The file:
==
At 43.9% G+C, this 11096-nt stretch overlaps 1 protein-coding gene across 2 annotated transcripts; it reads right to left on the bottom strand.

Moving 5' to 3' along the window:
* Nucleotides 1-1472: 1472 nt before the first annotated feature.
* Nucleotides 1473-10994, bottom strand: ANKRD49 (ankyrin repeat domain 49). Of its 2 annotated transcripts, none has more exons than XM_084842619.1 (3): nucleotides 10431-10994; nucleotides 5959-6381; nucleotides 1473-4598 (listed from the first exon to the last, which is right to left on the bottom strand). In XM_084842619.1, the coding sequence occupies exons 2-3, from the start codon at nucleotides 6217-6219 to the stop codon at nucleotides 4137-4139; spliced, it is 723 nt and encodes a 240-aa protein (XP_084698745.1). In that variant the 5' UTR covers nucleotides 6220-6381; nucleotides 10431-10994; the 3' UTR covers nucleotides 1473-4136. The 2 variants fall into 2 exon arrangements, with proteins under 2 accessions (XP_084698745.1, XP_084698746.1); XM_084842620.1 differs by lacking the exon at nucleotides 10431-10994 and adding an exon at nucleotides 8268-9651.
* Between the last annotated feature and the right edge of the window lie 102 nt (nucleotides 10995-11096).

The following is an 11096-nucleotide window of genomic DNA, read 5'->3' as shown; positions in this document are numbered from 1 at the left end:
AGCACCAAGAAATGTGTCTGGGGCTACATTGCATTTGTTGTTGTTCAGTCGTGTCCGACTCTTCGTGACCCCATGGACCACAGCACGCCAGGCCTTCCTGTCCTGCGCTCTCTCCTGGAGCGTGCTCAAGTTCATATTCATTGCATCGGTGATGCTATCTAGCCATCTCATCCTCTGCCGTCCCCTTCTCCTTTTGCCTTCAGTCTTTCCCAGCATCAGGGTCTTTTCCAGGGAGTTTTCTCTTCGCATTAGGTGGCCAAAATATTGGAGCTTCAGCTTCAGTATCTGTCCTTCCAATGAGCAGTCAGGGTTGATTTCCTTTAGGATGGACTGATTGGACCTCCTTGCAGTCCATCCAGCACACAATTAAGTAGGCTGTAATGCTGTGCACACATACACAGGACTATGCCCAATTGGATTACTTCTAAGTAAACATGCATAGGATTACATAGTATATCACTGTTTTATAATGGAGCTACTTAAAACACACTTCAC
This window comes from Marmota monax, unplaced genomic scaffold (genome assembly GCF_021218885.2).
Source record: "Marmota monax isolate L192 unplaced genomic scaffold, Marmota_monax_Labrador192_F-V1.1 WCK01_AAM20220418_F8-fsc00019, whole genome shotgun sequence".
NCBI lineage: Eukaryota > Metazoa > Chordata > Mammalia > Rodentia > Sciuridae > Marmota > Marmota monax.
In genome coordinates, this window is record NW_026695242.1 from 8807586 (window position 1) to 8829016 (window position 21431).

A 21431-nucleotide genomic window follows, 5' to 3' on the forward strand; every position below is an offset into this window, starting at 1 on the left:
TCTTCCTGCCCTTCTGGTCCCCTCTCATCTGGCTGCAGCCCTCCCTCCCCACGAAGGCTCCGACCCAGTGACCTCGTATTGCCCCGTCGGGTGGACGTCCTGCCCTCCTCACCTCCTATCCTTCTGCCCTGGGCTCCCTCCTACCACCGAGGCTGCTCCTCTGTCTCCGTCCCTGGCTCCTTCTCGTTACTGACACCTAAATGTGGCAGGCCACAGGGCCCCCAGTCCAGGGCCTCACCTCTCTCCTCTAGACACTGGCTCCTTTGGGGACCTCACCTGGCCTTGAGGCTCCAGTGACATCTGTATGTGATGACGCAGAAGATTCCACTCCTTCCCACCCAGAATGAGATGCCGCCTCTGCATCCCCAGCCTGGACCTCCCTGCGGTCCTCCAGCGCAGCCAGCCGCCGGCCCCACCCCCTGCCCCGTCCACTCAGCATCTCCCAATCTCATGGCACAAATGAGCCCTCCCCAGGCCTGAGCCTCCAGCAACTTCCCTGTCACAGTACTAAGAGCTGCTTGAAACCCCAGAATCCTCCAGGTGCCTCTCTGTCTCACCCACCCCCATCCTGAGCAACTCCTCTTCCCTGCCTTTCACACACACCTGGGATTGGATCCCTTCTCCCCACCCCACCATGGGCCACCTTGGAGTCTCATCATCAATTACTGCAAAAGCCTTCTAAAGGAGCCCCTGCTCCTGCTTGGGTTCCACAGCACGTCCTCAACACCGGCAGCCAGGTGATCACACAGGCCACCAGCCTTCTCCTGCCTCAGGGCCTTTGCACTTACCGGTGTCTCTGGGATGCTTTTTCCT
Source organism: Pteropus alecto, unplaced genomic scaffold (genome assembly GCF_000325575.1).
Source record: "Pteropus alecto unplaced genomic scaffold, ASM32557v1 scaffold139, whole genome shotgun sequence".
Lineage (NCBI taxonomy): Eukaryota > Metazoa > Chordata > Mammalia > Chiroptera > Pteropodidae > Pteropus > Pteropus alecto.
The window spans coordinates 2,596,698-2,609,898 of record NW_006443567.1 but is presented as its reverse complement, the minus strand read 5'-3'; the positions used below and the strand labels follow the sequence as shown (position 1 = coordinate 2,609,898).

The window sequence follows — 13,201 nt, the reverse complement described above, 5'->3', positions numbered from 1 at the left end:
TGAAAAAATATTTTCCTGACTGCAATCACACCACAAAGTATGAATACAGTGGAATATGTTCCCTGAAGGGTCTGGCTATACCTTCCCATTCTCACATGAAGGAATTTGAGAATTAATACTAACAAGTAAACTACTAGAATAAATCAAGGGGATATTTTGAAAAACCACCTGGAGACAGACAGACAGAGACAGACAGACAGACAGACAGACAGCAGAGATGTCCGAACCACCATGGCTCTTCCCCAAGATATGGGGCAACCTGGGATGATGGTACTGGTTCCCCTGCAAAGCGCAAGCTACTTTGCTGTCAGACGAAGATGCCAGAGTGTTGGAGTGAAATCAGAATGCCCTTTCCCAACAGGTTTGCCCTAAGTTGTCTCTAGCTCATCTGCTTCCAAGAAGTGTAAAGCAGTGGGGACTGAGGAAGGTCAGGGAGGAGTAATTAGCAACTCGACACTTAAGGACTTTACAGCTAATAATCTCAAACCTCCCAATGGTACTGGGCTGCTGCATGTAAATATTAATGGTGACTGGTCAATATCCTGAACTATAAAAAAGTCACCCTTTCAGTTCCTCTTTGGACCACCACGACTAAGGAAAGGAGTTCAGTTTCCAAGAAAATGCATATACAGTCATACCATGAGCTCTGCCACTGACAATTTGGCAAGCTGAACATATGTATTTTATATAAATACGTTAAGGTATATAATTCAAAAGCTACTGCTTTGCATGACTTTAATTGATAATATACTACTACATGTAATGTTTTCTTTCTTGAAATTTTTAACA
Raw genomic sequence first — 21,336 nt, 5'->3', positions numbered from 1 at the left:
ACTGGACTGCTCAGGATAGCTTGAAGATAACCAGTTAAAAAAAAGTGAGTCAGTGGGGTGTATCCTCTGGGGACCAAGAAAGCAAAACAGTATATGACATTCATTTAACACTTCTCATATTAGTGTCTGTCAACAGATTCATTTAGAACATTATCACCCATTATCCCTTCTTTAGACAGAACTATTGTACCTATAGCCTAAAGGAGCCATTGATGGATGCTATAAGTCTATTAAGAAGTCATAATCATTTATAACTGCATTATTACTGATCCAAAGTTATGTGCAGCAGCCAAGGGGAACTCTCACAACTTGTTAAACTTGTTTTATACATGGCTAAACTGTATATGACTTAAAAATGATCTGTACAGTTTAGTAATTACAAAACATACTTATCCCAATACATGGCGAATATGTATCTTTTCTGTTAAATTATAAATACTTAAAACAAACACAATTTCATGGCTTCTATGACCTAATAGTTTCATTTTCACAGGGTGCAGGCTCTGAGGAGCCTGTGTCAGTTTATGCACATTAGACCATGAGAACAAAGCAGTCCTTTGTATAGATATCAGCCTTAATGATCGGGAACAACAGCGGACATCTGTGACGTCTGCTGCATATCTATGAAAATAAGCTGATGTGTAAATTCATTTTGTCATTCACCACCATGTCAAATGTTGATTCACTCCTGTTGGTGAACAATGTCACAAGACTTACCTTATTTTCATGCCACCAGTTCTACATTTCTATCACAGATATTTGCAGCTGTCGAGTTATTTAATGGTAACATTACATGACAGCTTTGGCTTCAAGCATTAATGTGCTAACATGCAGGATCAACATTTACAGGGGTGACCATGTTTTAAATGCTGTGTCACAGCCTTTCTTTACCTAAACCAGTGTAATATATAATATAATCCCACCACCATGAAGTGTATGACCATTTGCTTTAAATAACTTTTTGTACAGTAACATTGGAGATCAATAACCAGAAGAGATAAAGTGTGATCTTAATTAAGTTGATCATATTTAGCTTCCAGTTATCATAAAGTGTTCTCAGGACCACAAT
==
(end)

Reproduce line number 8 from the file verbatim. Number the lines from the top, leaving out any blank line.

This window comes from Marmota monax, unplaced genomic scaffold (genome assembly GCF_021218885.2).